Champion jockey Jim Crowley escaped with just a broken nose in the four-horse pile-up at Kempton on Monday that led to the meeting being abandoned.
Crowley was released from hospital on Mondauy night, but fellow rider Frederik Tylicki was in a “stable” condition in intensive care.
Crowley and Tylicki were unshipped from their mounts in the Breeders Backing Racing EBF Maiden Fillies’ Stakes, along with fellow riders Ted Durcan and Steve Drowne.
While the latter pair walked away from the incident, Crowley and Tylicki were taken to hospital in Tooting with suspected spinal injuries.
A hospital spokesman confirmed Tylicki remained in intensive care, while Crowley’s agent, Tony Hind, was able to relay favourable news on Crowley, who was presented with the title trophy for the first time at Ascot on Champions Day..
“Jim had a scan - no broken bones, all clear. All he has done is broken his nose,” said Hind. “It’s a massive relief.
“I’ll speak to him later. His wife rang me this morning and he was still asleep. He’ll call me back in his own time and we’ll take it from there.
“He feels like he’s had six rounds in the ring with Anthony Joshua at the moment.
“We were going to carry on (riding) for a bit, but I’ll wait until he speaks to me.”
Durcan revealed he had a broken ankle after having his injuries checked out at hospital.
He said: “I fractured by right ankle, but it could have been a lot worse.
“I kind of suspected I’d fractured it straight away, but because the doctors were obviously looking after the other two lads I was happy enough to hobble back into the weighing room and make my own way to Addenbrooke’s (Hospital).
“I don’t know how long I’ll be out, but it’s not the end of the world and I just hope Freddy is okay.”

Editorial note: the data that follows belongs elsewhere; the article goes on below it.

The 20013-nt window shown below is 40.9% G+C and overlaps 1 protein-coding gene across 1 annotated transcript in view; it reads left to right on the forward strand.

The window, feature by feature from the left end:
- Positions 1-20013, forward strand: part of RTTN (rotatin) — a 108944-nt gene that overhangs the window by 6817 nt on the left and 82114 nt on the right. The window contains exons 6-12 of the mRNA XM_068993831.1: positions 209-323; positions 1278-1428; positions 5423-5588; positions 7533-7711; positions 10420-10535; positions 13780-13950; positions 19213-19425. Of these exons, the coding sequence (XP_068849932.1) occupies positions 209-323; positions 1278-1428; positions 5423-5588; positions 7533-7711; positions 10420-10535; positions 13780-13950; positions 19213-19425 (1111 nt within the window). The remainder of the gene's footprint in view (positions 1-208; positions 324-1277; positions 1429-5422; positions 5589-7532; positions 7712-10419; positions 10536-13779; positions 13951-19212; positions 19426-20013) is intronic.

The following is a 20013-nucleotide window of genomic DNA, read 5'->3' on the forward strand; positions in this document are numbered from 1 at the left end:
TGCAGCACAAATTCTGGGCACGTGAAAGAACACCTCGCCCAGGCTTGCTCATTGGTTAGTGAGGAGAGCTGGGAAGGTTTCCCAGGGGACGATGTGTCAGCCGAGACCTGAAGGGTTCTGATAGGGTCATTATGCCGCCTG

Drowne recalled the incident ahead of making a swift return at Wolverhampton.
“Basically, Freddy’s horse clipped heels. It happens a few times in a race and he was unlucky he didn’t find a leg and went down,” Drowne said.
“On the all-weather it’s tight so when one goes down a few go down.
“Unfortunately he was at the front of the pack and a few horses went over him.
“Freddy never moved from the fall and Jim was in a bit of pain and was worried about his neck. Lucky enough, me and Ted were walking wounded.
“The doctors were quite concerned when they got to Freddy and called for the air ambulance really quick and did everything right. They were on to us straight away.
“I’m fine, a bit sore as you’d expect. I got away very lightly, especially when you compare it to Freddy.
“The lads knew it was bad. It was very quiet in the jockeys’ room, very subdued. I’d left by the time they’d called off the rest of the meeting. It didn’t surprise me.
“It was certainly the worst atmosphere I’d been in. The lads suspected Freddy was badly hurt.
“I reckon every 500 rides you are due a fall. It was one of those things and it was unfortunate it turned out as bad as it did.”